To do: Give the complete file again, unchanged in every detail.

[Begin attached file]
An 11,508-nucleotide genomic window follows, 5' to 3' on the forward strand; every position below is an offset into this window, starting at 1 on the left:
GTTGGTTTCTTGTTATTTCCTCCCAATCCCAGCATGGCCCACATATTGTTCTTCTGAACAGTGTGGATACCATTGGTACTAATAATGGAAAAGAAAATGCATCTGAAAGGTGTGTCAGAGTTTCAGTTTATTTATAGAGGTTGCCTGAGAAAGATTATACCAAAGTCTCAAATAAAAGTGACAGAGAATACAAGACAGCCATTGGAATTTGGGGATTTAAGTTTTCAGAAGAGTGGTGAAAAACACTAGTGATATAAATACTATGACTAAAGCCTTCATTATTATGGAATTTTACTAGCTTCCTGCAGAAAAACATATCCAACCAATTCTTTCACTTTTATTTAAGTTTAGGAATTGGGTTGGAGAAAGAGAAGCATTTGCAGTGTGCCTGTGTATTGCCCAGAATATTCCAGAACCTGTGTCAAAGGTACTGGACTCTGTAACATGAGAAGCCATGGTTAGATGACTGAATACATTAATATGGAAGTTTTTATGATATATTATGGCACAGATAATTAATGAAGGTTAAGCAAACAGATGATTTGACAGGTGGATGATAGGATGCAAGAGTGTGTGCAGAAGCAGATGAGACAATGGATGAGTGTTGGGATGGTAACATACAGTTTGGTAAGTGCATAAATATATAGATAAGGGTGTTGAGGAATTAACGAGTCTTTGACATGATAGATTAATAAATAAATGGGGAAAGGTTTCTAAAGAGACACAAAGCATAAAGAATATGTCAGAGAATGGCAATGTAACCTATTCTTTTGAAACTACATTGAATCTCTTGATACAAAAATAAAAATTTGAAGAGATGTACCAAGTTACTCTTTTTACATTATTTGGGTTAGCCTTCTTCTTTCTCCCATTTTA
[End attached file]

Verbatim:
An 11,508-nucleotide genomic window follows, 5' to 3' on the forward strand; every position below is an offset into this window, starting at 1 on the left:
GTTGGTTTCTTGTTATTTCCTCCCAATCCCAGCATGGCCCACATATTGTTCTTCTGAACAGTGTGGATACCATTGGTACTAATAATGGAAAAGAAAATGCATCTGAAAGGTGTGTCAGAGTTTCAGTTTATTTATAGAGGTTGCCTGAGAAAGATTATACCAAAGTCTCAAATAAAAGTGACAGAGAATACAAGACAGCCATTGGAATTTGGGGATTTAAGTTTTCAGAAGAGTGGTGAAAAACACTAGTGATATAAATACTATGACTAAAGCCTTCATTATTATGGAATTTTACTAGCTTCCTGCAGAAAAACATATCCAACCAATTCTTTCACTTTTATTTAAGTTTAGGAATTGGGTTGGAGAAAGAGAAGCATTTGCAGTGTGCCTGTGTATTGCCCAGAATATTCCAGAACCTGTGTCAAAGGTACTGGACTCTGTAACATGAGAAGCCATGGTTAGATGACTGAATACATTAATATGGAAGTTTTTATGATATATTATGGCACAGATAATTAATGAAGGTTAAGCAAACAGATGATTTGACAGGTGGATGATAGGATGCAAGAGTGTGTGCAGAAGCAGATGAGACAATGGATGAGTGTTGGGATGGTAACATACAGTTTGGTAAGTGCATAAATATATAGATAAGGGTGTTGAGGAATTAACGAGTCTTTGACATGATAGATTAATAAATAAATGGGGAAAGGTTTCTAAAGAGACACAAAGCATAAAGAATATGTCAGAGAATGGCAATGTAACCTATTCTTTTGAAACTACATTGAATCTCTTGATACAAAAATAAAAATTTGAAGAGATGTACCAAGTTACTCTTTTTACATTATTTGGGTTAGCCTTCTTCTTTCTCCCATTTTA